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16th Century Church Revealed After A Drought Dries Out A Mexican Reservoir

No, that isn't the lost city of Atlantis floating in the middle of the water, but it's just as much fun to explore. The structure is actually a church from the 16th century that was revealed when waters receded in a Mexican reservoir.

The Nezahualcoyotl reservoir is located in Chiapas, one of Mexico's southern states.


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Construction on the reservoir was finished in 1966. There has only been one other recorded incident of water levels being low enough to see the church.


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The last time this happened was 2002, and the water was low enough that it was safe for people to walk around inside.


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This year, droughts have brought the water level as low as 82 feet.


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The church was built sometime around 1564 by monks who practiced in that region of Mexico.


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It is named the Temple of Santiago.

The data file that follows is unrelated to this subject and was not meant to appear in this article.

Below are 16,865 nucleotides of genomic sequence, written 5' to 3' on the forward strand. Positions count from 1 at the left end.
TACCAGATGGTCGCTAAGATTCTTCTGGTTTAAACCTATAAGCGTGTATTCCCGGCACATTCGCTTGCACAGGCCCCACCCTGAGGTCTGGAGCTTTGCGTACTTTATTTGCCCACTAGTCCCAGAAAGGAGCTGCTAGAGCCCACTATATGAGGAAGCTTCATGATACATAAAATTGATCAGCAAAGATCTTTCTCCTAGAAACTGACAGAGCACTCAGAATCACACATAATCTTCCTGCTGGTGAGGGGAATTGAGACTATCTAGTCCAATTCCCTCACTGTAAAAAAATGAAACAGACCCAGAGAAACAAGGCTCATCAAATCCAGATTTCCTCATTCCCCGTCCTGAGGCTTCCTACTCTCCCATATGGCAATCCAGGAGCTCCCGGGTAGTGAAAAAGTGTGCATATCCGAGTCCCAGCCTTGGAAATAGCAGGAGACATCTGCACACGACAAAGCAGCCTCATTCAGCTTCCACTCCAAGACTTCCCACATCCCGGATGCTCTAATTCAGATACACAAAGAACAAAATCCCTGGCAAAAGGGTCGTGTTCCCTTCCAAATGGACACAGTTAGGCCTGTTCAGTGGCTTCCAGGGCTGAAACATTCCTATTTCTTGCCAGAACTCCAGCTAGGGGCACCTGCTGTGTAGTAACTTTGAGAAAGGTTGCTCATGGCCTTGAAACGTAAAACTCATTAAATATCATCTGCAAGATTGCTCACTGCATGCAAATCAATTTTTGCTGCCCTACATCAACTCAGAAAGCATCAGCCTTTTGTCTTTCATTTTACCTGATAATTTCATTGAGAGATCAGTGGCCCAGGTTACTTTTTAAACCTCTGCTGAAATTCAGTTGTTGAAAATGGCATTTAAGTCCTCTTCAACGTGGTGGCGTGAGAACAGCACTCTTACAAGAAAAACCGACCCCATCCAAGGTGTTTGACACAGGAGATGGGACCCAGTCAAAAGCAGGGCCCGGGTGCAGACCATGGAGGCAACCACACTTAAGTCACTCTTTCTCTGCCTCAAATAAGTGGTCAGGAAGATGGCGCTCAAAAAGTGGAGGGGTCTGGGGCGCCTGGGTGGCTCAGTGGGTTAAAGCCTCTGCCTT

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It was on a road called the King's Highway, which remained active through the 19th century.


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The church was in use until 1773 when it was abandoned because of the plague.


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Locals and tourists alike have been eager to take pictures with the newly revealed landmark.


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While droughts and dropping water levels are serious issues, they have produced something positive in the Temple of Santiago and its history.


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Via: Fox2Now

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